Two coils, two caps and resistor, arranged across two drivers, with the purpose to divide the energy between them evenly. This is what I came up with after several months of experimentation. I tried almost everything, but it was the series crossover network that brought resolution and peace to my weary soul.
We don’t often see series dividing networks in commercial or DIY applications. This breed is even more obscure than tube amplification and analog playback put together. But here we go – the sidewalks along the beaten track are sometimes more desirable.
Setting off like Alice in Wonderland, my initial excitement caused by bringing the crossovers out of the enclosures was continuously drying up, giving way to the sober realization that the possibilities to lift the performance of the original crossover network were rather limited. When I say this I mean I really tried variety of things, not just different parts, but tweaking values up and down, going different filter orders, attenuation slopes and what not, but at the end I reached the point to confirm that the original parallel network is simply spot on and I wouldn’t touch it except to use parts of higher quality.
Despite the confirmation that the original crossover, developed by Andy Whittle at Audio Note UK, is optimal, I was still unsatisfied with the performance and was scratching my head as to what to do next. Out of curiosity and desperation I eventually decided to give the series crossover a try. After some research I came up with what should have been a series approximation of the original parallel dividing network. During the research I noticed that there is a lot of controversy on the topic parallel versus series crossovers but I got the notion that due to their subtractive nature series crossovers are harder to design and model than their parallel counterparts.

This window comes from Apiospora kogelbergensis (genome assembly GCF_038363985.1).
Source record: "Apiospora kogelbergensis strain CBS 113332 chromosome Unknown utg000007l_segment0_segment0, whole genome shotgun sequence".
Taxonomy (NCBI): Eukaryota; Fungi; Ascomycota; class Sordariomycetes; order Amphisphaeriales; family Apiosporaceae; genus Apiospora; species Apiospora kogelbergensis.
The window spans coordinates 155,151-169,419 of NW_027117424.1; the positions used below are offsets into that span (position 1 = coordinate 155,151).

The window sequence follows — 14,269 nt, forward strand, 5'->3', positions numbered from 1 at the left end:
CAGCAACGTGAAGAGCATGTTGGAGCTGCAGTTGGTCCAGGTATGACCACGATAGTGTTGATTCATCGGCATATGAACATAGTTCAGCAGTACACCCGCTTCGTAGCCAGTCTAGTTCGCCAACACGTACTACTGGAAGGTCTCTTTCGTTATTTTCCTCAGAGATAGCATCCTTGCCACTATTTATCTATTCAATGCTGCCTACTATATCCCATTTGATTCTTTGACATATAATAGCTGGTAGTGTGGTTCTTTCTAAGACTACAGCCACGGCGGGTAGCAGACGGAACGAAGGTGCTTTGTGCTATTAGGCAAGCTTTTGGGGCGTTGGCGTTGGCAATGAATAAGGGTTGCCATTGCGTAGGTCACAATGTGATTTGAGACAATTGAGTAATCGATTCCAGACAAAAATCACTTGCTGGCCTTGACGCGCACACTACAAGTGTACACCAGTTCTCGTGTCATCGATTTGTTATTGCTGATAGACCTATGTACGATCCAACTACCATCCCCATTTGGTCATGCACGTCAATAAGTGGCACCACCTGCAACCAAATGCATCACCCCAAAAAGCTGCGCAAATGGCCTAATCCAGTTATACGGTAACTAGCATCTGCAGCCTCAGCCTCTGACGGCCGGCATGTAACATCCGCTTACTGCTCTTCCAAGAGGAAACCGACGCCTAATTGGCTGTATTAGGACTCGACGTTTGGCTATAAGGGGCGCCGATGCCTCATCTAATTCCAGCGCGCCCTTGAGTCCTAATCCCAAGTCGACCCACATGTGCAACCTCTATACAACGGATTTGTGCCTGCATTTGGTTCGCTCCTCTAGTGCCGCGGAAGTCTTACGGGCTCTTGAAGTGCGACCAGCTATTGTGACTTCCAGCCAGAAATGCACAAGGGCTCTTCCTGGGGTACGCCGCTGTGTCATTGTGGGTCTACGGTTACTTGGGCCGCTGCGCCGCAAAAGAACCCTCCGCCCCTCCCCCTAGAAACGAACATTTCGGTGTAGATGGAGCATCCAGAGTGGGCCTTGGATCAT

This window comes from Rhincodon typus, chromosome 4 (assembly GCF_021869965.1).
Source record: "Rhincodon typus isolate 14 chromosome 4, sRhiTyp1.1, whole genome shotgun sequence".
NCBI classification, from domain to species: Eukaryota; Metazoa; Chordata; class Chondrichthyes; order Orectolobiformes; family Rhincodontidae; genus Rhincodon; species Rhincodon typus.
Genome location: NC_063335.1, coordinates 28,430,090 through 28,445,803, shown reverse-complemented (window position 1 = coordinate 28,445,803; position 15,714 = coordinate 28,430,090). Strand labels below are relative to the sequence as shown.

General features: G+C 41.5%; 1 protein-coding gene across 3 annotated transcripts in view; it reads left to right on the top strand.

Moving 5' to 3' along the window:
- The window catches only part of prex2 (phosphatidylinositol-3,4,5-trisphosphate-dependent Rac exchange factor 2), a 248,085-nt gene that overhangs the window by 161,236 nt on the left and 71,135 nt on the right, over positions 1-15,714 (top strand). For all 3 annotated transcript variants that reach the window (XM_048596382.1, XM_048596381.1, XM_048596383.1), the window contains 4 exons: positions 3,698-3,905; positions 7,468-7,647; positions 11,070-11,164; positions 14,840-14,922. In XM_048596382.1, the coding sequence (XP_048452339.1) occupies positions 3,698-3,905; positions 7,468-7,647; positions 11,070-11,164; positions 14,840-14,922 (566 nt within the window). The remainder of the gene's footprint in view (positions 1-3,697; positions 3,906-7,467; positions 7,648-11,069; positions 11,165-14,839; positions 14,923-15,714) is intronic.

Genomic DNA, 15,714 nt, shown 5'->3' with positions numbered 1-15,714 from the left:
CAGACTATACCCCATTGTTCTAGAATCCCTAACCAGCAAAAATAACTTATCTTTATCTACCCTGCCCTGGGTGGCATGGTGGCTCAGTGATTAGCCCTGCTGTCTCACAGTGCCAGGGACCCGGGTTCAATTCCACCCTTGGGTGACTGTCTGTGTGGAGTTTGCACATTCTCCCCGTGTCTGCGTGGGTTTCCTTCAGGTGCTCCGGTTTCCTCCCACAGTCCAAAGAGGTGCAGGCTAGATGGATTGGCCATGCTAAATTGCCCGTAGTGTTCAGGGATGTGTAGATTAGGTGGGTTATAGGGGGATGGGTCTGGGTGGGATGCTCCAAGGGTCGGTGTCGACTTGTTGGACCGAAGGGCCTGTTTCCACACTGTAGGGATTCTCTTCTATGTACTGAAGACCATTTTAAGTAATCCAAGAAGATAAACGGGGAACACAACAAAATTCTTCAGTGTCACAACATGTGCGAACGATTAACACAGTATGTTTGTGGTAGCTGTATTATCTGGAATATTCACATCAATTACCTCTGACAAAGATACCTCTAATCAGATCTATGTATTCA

Even though it was far from optimal, the initial prototype gave quite some promise. I was stricken by the impression that I am listening to a single point source – twitter and woofer seemed to work like one unit. Suddenly things have become more focused, dense and saturated. It was new and completely overwhelming experience. And as it turned out this promising start was the beginning of a journey that took me several months to complete. I am glad I went through it, and I would like to share some tips on crossover development I learned along the way.
Few tips for beginners
1. Never give up on series crossover network as an alternative to the parallel one before you even tried it.
2. Do not start with complex, high order arrangements, build with simple first order filters first and try to get the best out of the imposed limitations before continuing further with increased complexity.
3. Don’t bother spending time with impedance linearization networks or voltage dividers before you have fully explored the basic design. To my experience every element or group of elements connected directly across the driver’s terminals have mostly adverse effects.
4. Don’t take for granted the superiority of certain components based on price tag and number of likes. To my experience the common type wire-wound coils outperform both backed varnish and copper foil types that also cost more.
5. Pay attention to how the total DC resistance in the woofer’s signal path affects the fine balance between bass extension and midrange clarity. Since the DC resistance influences the total Q of the system and is mainly contributed by the coils in series with the woofer, one can fine tune a circuit by choosing coils wound with wire of specific diameter. For this project I choose a 0.47mH coil of 1.2mm wire by Monacor and another 0.68mH coil of 1.4mm wire by Mundorf, this combination gives a balanced blend of qualities I really enjoy.
6. Use resistors of good quality, they are usually not expensive compared to the other parts but contribute vastly. I find Ohmite wire-wound non-magnetic resistors superior to the common MOX types.
7. Use breadboard for rapid prototyping fitted with connecting terminals so that you can easily swap parts on a whim.